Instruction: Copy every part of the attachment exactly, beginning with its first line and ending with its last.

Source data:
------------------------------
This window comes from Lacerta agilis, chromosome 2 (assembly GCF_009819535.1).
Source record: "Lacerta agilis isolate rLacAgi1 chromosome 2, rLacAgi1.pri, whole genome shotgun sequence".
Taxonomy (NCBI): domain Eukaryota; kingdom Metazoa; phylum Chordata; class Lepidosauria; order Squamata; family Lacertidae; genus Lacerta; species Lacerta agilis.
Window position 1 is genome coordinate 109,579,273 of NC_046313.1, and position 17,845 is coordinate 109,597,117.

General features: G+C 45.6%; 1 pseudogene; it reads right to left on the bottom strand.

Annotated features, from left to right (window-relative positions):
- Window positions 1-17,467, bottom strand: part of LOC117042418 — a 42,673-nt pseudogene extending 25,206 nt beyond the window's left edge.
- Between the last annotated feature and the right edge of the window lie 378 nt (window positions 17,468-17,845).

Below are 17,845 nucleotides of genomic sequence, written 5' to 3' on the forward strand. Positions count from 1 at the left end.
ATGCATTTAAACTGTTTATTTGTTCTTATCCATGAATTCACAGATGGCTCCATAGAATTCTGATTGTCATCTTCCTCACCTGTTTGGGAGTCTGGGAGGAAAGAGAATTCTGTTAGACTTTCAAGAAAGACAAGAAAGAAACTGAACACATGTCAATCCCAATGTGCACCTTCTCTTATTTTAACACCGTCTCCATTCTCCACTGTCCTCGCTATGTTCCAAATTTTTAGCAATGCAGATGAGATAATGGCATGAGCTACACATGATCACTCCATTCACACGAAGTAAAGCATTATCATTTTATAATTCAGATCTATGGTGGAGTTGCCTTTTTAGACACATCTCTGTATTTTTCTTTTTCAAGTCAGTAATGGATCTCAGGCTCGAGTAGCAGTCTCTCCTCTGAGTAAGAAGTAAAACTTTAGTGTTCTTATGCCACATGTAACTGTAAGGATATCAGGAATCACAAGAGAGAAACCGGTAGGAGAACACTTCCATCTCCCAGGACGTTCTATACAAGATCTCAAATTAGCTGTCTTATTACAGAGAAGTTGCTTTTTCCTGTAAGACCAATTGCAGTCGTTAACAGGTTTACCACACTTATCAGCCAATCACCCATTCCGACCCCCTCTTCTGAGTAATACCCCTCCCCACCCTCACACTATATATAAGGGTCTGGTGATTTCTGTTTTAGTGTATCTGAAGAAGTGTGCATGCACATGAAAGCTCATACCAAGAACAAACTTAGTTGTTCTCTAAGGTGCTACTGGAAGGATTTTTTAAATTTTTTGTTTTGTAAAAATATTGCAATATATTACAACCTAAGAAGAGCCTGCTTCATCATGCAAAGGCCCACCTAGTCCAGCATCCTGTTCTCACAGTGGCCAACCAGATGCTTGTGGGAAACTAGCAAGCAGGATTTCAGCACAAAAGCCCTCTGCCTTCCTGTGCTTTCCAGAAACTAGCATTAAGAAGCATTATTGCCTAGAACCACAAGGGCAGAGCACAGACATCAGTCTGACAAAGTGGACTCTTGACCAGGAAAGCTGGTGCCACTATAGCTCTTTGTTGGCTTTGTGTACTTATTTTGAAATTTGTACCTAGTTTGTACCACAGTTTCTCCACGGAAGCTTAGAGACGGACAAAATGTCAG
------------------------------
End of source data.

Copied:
This window comes from Lacerta agilis, chromosome 2 (assembly GCF_009819535.1).
Source record: "Lacerta agilis isolate rLacAgi1 chromosome 2, rLacAgi1.pri, whole genome shotgun sequence".
Taxonomy (NCBI): domain Eukaryota; kingdom Metazoa; phylum Chordata; class Lepidosauria; order Squamata; family Lacertidae; genus Lacerta; species Lacerta agilis.
Window position 1 is genome coordinate 109,579,273 of NC_046313.1, and position 17,845 is coordinate 109,597,117.

General features: G+C 45.6%; 1 pseudogene; it reads right to left on the bottom strand.

Annotated features, from left to right (window-relative positions):
- Window positions 1-17,467, bottom strand: part of LOC117042418 — a 42,673-nt pseudogene extending 25,206 nt beyond the window's left edge.
- Between the last annotated feature and the right edge of the window lie 378 nt (window positions 17,468-17,845).

Below are 17,845 nucleotides of genomic sequence, written 5' to 3' on the forward strand. Positions count from 1 at the left end.
ATGCATTTAAACTGTTTATTTGTTCTTATCCATGAATTCACAGATGGCTCCATAGAATTCTGATTGTCATCTTCCTCACCTGTTTGGGAGTCTGGGAGGAAAGAGAATTCTGTTAGACTTTCAAGAAAGACAAGAAAGAAACTGAACACATGTCAATCCCAATGTGCACCTTCTCTTATTTTAACACCGTCTCCATTCTCCACTGTCCTCGCTATGTTCCAAATTTTTAGCAATGCAGATGAGATAATGGCATGAGCTACACATGATCACTCCATTCACACGAAGTAAAGCATTATCATTTTATAATTCAGATCTATGGTGGAGTTGCCTTTTTAGACACATCTCTGTATTTTTCTTTTTCAAGTCAGTAATGGATCTCAGGCTCGAGTAGCAGTCTCTCCTCTGAGTAAGAAGTAAAACTTTAGTGTTCTTATGCCACATGTAACTGTAAGGATATCAGGAATCACAAGAGAGAAACCGGTAGGAGAACACTTCCATCTCCCAGGACGTTCTATACAAGATCTCAAATTAGCTGTCTTATTACAGAGAAGTTGCTTTTTCCTGTAAGACCAATTGCAGTCGTTAACAGGTTTACCACACTTATCAGCCAATCACCCATTCCGACCCCCTCTTCTGAGTAATACCCCTCCCCACCCTCACACTATATATAAGGGTCTGGTGATTTCTGTTTTAGTGTATCTGAAGAAGTGTGCATGCACATGAAAGCTCATACCAAGAACAAACTTAGTTGTTCTCTAAGGTGCTACTGGAAGGATTTTTTAAATTTTTTGTTTTGTAAAAATATTGCAATATATTACAACCTAAGAAGAGCCTGCTTCATCATGCAAAGGCCCACCTAGTCCAGCATCCTGTTCTCACAGTGGCCAACCAGATGCTTGTGGGAAACTAGCAAGCAGGATTTCAGCACAAAAGCCCTCTGCCTTCCTGTGCTTTCCAGAAACTAGCATTAAGAAGCATTATTGCCTAGAACCACAAGGGCAGAGCACAGACATCAGTCTGACAAAGTGGACTCTTGACCAGGAAAGCTGGTGCCACTATAGCTCTTTGTTGGCTTTGTGTACTTATTTTGAAATTTGTACCTAGTTTGTACCACAGTTTCTCCACGGAAGCTTAGAGACGGACAAAATGTCAG